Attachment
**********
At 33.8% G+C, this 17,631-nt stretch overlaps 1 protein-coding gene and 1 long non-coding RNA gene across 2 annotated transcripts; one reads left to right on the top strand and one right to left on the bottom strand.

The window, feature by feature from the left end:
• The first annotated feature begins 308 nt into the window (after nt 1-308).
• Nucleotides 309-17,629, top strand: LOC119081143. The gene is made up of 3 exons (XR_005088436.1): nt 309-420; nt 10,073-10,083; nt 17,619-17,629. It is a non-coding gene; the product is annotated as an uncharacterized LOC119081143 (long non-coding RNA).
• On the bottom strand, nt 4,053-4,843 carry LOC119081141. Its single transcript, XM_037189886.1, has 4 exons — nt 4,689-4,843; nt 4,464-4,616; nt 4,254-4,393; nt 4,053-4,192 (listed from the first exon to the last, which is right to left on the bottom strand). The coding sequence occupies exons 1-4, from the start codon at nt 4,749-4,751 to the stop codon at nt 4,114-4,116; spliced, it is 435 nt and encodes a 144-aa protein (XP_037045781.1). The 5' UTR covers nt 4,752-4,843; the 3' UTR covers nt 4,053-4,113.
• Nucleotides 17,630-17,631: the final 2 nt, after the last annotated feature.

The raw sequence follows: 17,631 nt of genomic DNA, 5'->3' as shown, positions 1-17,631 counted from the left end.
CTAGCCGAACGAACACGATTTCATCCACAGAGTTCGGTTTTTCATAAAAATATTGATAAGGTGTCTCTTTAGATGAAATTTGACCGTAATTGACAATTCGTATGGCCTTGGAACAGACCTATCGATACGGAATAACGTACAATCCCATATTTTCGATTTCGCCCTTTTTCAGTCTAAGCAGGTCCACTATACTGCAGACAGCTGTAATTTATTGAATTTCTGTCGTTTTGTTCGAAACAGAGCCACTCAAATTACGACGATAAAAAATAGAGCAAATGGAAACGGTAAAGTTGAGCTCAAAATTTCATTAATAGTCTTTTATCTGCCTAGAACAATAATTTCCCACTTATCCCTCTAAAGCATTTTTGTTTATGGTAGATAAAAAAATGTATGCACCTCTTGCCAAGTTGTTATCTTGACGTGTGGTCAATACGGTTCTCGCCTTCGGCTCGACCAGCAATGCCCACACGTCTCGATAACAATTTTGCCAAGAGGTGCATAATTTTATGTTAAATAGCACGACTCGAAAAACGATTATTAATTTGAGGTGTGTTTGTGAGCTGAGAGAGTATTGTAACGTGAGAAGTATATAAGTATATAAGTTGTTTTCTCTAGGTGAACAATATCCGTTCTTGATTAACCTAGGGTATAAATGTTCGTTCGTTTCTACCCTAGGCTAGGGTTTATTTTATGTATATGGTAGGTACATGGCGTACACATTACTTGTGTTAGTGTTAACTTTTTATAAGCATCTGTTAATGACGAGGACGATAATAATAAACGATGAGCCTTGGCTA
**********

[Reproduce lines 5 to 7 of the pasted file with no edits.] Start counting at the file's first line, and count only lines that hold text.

• On the bottom strand, nt 4,053-4,843 carry LOC119081141. Its single transcript, XM_037189886.1, has 4 exons — nt 4,689-4,843; nt 4,464-4,616; nt 4,254-4,393; nt 4,053-4,192 (listed from the first exon to the last, which is right to left on the bottom strand). The coding sequence occupies exons 1-4, from the start codon at nt 4,749-4,751 to the stop codon at nt 4,114-4,116; spliced, it is 435 nt and encodes a 144-aa protein (XP_037045781.1). The 5' UTR covers nt 4,752-4,843; the 3' UTR covers nt 4,053-4,113.
• Nucleotides 17,630-17,631: the final 2 nt, after the last annotated feature.

The raw sequence follows: 17,631 nt of genomic DNA, 5'->3' as shown, positions 1-17,631 counted from the left end.